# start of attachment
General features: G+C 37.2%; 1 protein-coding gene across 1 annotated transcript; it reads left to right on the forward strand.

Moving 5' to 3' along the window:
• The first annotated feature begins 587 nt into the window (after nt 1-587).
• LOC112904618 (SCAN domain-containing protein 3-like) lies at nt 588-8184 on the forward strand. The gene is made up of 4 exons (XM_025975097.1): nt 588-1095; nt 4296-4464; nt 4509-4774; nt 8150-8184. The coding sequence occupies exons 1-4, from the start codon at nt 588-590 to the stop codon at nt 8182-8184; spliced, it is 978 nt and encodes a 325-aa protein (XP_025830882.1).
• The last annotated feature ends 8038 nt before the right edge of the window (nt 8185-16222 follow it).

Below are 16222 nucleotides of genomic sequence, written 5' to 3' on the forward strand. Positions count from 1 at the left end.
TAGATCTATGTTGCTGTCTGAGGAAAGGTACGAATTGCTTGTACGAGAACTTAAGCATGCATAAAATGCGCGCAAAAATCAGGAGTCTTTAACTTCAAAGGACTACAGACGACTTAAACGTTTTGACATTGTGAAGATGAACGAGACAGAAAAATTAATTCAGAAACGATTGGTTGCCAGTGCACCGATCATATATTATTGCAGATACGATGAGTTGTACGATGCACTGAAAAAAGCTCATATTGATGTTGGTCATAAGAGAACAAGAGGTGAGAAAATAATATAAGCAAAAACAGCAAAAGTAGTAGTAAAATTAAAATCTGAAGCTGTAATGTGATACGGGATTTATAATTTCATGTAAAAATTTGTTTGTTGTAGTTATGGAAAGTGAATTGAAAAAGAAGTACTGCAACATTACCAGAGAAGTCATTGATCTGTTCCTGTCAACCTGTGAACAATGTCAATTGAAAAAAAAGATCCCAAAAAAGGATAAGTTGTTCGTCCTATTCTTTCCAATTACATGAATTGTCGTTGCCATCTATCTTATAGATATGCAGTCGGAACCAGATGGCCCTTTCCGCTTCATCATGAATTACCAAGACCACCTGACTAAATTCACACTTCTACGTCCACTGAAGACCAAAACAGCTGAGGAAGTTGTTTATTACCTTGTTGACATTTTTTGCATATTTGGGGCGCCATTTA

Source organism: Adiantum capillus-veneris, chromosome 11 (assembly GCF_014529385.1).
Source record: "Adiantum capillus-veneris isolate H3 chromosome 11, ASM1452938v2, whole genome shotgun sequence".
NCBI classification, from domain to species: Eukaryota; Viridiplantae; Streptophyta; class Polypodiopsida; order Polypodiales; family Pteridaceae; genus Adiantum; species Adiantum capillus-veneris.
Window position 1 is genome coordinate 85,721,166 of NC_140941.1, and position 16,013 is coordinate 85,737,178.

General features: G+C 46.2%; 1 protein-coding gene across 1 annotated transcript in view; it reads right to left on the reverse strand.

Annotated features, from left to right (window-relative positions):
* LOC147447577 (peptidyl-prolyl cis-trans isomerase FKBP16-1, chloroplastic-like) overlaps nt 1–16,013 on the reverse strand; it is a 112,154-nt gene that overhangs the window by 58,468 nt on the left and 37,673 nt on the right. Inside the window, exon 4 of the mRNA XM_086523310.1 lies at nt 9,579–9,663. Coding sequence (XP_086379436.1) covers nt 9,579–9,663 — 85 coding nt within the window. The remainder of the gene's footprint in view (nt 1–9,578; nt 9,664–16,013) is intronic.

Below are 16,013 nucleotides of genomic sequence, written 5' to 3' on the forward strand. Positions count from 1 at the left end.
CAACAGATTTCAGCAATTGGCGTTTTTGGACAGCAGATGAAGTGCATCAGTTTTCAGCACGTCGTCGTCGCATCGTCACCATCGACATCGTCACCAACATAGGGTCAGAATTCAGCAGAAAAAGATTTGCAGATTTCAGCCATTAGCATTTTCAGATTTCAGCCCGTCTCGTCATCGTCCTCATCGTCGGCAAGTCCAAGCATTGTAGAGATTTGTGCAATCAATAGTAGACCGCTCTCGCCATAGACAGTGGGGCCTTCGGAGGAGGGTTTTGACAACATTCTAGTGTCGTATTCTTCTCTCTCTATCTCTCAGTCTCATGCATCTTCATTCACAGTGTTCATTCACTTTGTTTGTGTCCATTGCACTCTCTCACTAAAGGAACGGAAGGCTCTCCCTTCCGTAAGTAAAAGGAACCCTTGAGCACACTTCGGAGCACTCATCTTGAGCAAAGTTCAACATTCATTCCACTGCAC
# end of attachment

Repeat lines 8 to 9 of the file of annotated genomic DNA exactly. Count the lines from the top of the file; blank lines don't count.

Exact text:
Source organism: Adiantum capillus-veneris, chromosome 11 (assembly GCF_014529385.1).
Source record: "Adiantum capillus-veneris isolate H3 chromosome 11, ASM1452938v2, whole genome shotgun sequence".